8 Prominent Waterborne Diseases and How to Treat Them
Written by AOS Treatment Solutions on March 22, 2017
Water systems in the United States are some of the safest in the world, yet there are still cases of waterborne diseases found in drinking water.
8 Types of Waterborne Diseases
The following are several of the most prominent waterborne diseases or health concerns, along with the common symptoms of waterborne diseases and specific treatments for each.
This particular parasite is a microscopic organism that can cause diarrhea. It lives inside the intestines of both animals and people and is passed through the feces. Penn State Extension reports that an inadequate chlorination system and problems with filtration equipment can lead to Giardia outbreaks. After outbreaks have been detected, Giardia cysts are normally removed through filtration.
According to the Centers for Disease Control and Prevention (CDC), Norovirus is an extremely contagious virus that can be spread from person to person, by touching contaminated surfaces, and through food and water. Norovirus is sometimes tolerant to chlorination, and other types of disinfection may be needed to completely eliminate the virus.
There are thousands of different types of salmonella bacteria. This bacteria often spreads through food and water, and it can cause fever, diarrhea, vomiting and dehydration. People with Salmonella are normally treated with antibiotics. Public water infected with Salmonella often needs to be flushed and disinfected, a process that could take more than a week.
4. Hepatitis A
Hepatitis A waterborne disease symptoms will often include fever, jaundice, abdominal pain and dark-colored urine. While most cases of Hepatitis A don’t become chronic or cause long-term damage, the virus is still considered highly contagious. Problems with sewage can also be the cause of water supply contamination. The Hepatitis virus is extremely small, and it can usually still pass through filtration membranes. However, chlorination will normally kill Hepatitis A.
5. E. Coli
E. coli is a bacteria that can get into both food and water supplies. Most types are harmless, but a few strains can cause bloody diarrhea, anemia and even kidney failure. The Connecticut Department of Public Health states that systems which use surface water are more susceptible to bacteria contamination. Water that has not been correctly treated with chlorine can also be more susceptible to E. coli.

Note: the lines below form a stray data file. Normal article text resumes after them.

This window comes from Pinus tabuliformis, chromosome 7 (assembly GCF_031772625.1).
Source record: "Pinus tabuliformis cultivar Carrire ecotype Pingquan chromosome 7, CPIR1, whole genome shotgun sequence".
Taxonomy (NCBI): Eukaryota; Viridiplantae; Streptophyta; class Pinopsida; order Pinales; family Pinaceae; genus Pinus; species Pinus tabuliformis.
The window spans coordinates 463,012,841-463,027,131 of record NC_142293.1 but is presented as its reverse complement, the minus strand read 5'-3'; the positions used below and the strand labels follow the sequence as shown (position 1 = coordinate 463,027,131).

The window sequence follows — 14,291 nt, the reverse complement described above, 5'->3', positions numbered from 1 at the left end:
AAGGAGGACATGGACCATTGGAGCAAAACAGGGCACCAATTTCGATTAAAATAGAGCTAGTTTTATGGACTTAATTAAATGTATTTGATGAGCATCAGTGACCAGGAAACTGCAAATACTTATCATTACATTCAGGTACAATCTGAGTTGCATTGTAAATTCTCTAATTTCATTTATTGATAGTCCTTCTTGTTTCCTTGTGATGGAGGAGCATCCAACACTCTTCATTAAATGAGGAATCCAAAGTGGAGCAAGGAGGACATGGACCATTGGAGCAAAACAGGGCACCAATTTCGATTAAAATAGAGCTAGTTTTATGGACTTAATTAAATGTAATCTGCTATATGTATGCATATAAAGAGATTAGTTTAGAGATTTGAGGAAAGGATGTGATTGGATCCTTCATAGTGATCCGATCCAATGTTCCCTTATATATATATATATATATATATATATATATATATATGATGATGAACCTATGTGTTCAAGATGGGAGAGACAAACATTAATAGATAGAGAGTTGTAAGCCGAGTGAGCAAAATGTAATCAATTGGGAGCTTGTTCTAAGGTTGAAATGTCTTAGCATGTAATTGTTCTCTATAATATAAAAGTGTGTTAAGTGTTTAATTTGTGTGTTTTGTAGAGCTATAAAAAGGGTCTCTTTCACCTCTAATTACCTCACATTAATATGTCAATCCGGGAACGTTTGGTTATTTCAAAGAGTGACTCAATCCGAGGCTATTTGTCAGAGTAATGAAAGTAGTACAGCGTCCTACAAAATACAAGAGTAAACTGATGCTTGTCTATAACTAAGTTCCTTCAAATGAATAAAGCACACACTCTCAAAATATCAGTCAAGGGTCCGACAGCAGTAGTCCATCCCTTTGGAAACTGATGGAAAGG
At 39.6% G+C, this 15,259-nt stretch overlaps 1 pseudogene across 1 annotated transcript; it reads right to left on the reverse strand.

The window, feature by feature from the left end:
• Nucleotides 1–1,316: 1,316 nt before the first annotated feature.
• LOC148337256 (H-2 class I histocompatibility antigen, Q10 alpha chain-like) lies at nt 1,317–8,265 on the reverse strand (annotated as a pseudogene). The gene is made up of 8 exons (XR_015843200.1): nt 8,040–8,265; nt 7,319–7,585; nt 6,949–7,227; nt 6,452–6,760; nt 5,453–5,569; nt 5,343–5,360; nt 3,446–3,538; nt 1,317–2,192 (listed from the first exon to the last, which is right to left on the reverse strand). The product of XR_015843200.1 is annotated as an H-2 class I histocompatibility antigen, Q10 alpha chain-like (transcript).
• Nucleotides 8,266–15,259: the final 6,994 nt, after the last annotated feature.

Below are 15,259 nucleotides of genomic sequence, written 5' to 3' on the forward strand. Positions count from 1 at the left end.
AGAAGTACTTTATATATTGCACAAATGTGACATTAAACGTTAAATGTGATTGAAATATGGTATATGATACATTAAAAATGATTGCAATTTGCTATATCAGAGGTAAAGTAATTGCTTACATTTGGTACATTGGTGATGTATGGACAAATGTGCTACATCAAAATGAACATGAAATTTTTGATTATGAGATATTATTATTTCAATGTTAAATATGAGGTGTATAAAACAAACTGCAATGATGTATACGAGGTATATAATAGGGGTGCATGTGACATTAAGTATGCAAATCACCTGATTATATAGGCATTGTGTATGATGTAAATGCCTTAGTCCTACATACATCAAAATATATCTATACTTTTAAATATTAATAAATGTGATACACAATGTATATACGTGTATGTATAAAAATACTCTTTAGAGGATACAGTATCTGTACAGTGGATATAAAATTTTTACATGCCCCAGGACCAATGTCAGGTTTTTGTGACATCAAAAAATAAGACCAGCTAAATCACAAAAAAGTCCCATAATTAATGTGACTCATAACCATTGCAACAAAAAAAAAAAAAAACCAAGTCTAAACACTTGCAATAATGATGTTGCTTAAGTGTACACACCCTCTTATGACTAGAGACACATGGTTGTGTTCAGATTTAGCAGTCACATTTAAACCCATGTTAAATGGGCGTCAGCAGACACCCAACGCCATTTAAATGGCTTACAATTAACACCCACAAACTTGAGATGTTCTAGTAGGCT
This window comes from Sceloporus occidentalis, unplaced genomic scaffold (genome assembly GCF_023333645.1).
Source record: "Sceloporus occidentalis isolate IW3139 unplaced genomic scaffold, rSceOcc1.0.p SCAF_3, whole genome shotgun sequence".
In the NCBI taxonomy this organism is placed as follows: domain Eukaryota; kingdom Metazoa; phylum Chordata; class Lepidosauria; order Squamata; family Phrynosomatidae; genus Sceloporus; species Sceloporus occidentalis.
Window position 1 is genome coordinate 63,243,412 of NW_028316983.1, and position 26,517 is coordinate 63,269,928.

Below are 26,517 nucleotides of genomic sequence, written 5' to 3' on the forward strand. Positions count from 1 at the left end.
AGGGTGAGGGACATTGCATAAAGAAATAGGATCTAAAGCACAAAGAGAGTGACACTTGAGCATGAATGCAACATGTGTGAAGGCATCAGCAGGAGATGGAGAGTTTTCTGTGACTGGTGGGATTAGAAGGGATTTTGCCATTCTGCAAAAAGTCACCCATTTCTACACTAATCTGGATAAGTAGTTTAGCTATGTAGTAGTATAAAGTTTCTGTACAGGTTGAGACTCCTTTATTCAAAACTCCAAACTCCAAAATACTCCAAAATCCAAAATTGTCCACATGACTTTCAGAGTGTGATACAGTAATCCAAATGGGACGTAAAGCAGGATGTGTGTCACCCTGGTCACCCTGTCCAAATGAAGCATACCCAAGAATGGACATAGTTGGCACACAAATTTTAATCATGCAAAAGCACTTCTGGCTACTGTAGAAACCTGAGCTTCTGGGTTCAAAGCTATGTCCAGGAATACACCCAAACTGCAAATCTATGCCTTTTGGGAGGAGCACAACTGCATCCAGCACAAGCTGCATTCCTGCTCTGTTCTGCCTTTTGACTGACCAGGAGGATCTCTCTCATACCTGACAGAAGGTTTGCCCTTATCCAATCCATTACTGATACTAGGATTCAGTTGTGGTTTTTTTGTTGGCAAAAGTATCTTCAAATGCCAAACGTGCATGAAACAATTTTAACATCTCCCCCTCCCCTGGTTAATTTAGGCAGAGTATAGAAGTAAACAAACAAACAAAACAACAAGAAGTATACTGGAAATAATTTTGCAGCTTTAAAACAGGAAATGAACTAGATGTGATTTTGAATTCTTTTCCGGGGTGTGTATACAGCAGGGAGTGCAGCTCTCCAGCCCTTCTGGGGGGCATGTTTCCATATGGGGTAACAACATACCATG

Shigella is a group of bacteria that can enter the water through polluted stormwater runoff and sewage systems that aren’t working properly. Shigella can cause an extremely contagious type of diarrhea, and outbreaks occur in both the drinking supply and in recreational water. This particular bacteria can contaminate water at all stages, from the source to the point of consumption, and it can be treated with filtration and chlorination.
Although not a bacteria or virus, copper can still affect the human body. Copper in small amounts is necessary to the human diet. In large amounts, however, it can cause nausea, diarrhea, liver damage or kidney disease. Copper in the pipes themselves can readily contribute to an overabundance of copper in the water. Since hot water dissolves copper more easily, water used for drinking and cooking purposes should be taken from the cold tap, rather than the hot tap. Completely solving high levels of copper, however, may require installing new pipes.
Legionella is a type of bacterium that can cause Legionnaires’ disease, a type of pneumonia and lung infection. This particular bacterium was named after an outbreak at the convention of the American Legion in 1976. According to Water Quality and Health, Legionella is one of the most common waterborne diseases and the most significant risk that is associated with drinking water in the United States. Water treatment for legionella is more extensive than for most other types of viruses and bacteria, and hyper-chlorination is sometimes used to kill the virus. Both pipe disinfection and biofilm removal can be used.
Many types of viruses and bacteria can invade the water supply, which makes water testing and treatment a priority in communities across the country.
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